Dan Pfeiffer at the White House blog:
With less than three weeks before devastating, across the board cuts – the so-called “sequester” – are slated to hit, affecting our national security, job creation and economic growth, we must make sure we are having a debate over how to deal with these looming deadlines that is based on facts- not myths being spread by some Congressional Republicans who would rather see these cuts hit than ask the wealthiest and big corporations to pay a little bit more.
So we’re looking at “devastating” cuts, eh? I’ve also heard them called “cataclysmic” and “draconian.
Here’s the straight skinny:
Control Act (BCA) requires a cut of over $1 trillion in spending through a sequester. The Office of Management and Budget (OMB) is given authority to carry out the sequester. We do not yet know OMB’s interpretation of the Act, but the Congressional Budget Office (CBO) assumes that the sequester is intended to makecuts to discretionary appropriations and mandatory spending that add up to $1.2 trillion (less assumed debt service savings) over nine years, beginning in 2013.
Real level of program cuts is $984 billion. This is because $216 billion of the $1.2 trillion will come from assumed interest savings.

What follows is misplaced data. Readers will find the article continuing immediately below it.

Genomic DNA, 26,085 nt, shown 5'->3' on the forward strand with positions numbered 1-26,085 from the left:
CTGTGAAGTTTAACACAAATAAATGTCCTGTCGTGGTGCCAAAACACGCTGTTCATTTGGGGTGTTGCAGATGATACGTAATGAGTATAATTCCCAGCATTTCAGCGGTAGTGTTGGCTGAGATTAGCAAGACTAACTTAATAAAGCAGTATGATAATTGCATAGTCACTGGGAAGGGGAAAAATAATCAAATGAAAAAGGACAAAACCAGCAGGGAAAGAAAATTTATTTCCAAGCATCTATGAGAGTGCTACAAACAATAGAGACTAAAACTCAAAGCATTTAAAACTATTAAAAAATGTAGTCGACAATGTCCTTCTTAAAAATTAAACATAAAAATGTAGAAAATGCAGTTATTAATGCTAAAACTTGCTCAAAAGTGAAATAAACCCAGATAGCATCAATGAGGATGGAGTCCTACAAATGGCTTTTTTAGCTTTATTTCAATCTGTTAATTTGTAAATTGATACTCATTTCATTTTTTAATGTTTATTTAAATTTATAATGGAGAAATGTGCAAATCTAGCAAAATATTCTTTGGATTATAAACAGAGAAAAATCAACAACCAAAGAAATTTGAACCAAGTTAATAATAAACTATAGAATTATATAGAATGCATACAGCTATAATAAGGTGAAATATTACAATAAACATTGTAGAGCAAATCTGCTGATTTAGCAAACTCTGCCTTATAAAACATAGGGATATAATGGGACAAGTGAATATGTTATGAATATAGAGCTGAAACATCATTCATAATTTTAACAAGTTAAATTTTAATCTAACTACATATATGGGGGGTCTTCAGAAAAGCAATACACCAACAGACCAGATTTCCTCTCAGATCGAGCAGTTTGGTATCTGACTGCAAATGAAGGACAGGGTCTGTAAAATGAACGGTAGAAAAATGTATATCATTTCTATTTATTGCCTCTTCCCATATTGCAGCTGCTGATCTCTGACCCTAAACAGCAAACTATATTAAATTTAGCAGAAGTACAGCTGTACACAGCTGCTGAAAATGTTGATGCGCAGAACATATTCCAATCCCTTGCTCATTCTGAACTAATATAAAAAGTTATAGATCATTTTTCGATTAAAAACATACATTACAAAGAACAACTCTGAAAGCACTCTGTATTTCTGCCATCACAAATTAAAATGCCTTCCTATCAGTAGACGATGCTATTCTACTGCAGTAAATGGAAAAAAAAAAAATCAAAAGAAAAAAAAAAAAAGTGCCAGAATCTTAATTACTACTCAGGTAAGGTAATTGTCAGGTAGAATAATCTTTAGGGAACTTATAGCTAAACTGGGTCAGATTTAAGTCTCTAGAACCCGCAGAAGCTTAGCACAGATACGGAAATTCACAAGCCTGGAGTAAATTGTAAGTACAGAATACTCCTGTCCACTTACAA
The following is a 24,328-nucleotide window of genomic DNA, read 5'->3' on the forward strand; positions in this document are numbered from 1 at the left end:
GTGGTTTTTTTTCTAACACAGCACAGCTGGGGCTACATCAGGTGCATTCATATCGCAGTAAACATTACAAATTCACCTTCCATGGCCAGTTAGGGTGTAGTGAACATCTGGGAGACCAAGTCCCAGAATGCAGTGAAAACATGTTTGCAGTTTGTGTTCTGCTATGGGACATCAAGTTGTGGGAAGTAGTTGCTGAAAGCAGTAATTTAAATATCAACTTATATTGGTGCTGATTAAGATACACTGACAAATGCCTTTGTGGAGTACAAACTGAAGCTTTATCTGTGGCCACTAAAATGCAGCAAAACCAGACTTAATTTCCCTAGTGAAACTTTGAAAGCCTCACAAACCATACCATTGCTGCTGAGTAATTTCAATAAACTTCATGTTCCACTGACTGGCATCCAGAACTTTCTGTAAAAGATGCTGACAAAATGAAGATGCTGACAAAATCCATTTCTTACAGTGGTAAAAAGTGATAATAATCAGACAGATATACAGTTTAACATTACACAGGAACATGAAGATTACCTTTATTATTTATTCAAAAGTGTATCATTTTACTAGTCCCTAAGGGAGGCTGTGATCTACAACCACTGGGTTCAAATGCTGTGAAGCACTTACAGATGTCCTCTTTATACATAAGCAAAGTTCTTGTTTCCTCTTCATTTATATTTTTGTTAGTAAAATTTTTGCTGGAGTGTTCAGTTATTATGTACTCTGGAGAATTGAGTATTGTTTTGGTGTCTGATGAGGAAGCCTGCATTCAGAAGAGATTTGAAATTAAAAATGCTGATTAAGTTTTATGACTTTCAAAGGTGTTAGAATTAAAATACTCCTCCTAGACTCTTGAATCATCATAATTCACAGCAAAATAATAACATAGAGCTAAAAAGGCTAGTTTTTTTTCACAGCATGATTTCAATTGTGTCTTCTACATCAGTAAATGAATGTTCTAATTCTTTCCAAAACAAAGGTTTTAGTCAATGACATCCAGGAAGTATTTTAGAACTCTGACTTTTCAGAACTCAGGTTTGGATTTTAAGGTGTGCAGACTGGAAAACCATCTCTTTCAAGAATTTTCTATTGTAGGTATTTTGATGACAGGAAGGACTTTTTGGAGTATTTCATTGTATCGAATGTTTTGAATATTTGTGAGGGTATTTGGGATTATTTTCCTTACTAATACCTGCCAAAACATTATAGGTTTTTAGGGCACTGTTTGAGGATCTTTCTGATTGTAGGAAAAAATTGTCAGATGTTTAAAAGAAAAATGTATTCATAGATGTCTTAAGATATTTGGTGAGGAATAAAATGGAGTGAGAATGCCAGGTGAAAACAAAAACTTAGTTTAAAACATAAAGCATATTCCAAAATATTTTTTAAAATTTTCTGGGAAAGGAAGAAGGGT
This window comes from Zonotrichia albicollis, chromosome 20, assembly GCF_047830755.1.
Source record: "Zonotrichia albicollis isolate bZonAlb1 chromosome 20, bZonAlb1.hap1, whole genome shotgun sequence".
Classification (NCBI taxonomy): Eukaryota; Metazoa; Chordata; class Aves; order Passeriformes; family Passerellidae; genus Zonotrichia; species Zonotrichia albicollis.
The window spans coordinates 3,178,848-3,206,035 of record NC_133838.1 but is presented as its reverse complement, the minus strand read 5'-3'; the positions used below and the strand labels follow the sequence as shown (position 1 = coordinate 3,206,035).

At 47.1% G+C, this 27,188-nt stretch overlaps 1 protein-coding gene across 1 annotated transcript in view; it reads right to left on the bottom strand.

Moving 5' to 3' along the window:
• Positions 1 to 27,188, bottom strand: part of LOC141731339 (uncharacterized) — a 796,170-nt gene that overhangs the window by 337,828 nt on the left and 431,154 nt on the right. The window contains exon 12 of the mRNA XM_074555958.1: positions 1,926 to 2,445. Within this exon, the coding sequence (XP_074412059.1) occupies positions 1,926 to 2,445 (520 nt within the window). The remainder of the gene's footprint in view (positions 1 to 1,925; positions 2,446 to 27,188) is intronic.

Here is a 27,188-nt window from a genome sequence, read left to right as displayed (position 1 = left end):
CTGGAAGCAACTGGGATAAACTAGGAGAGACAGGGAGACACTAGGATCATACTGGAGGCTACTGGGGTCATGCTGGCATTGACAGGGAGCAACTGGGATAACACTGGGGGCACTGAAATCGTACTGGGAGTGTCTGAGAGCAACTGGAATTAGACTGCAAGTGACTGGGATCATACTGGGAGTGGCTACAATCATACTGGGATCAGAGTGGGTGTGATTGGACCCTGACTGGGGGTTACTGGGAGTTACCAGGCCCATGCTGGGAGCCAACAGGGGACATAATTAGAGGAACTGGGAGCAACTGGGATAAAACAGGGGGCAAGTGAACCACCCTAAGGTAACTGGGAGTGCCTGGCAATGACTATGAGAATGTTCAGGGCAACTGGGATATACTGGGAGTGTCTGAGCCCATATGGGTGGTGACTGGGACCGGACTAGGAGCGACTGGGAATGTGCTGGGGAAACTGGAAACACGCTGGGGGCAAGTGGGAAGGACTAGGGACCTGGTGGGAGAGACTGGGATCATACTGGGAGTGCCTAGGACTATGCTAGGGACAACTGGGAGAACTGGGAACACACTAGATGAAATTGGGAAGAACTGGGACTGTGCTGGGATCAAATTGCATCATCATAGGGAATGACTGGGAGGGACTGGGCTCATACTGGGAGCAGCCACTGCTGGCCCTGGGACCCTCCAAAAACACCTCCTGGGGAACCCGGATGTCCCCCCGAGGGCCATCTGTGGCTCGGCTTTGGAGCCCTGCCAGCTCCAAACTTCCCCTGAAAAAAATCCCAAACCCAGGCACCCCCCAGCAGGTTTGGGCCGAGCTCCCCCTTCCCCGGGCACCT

• Cuts are evenly divided between each of the nine sequester years. Therefore,each year, OMB must sequester $109 billion from projected spending.
• Annual cuts are split evenly between the non-‐exempt portions of defense(function 050) and non-defense spending – an approximate cut of $55 billion to each. Cuts are spread among discretionary and non-exempt mandatory spending. Defense and non-defense discretionary spending will be cut to lowest levels as a percentage of the economy in the modern era.
• Most mandatory spending is exempt from the sequester, including: Social Security, retirement programs, veteran’s benefits, refundable tax credits, Medicaid, the Children’s Health Insurance Program (CHIP), unemployment insurance, food stamps (SNAP), Temporary Assistance for Needy Families (TANF), and a host of other programs (mostly those benefitting individuals with low incomes).
$109 billion a year in cuts? ZOMG! That’s like losing 200 Solyndras or 2 Sandy aid bills!
Actually, since the federal government spends approximately $3.6 TRILLION dollars a year, $109 billion is like 3% of the federal budget (according to my feeble math skills.) As a matter of fact, it’s less than 10% of the annual deficit.
IOW – if the sequester does kick in, we’ll just be going into debt a little slower.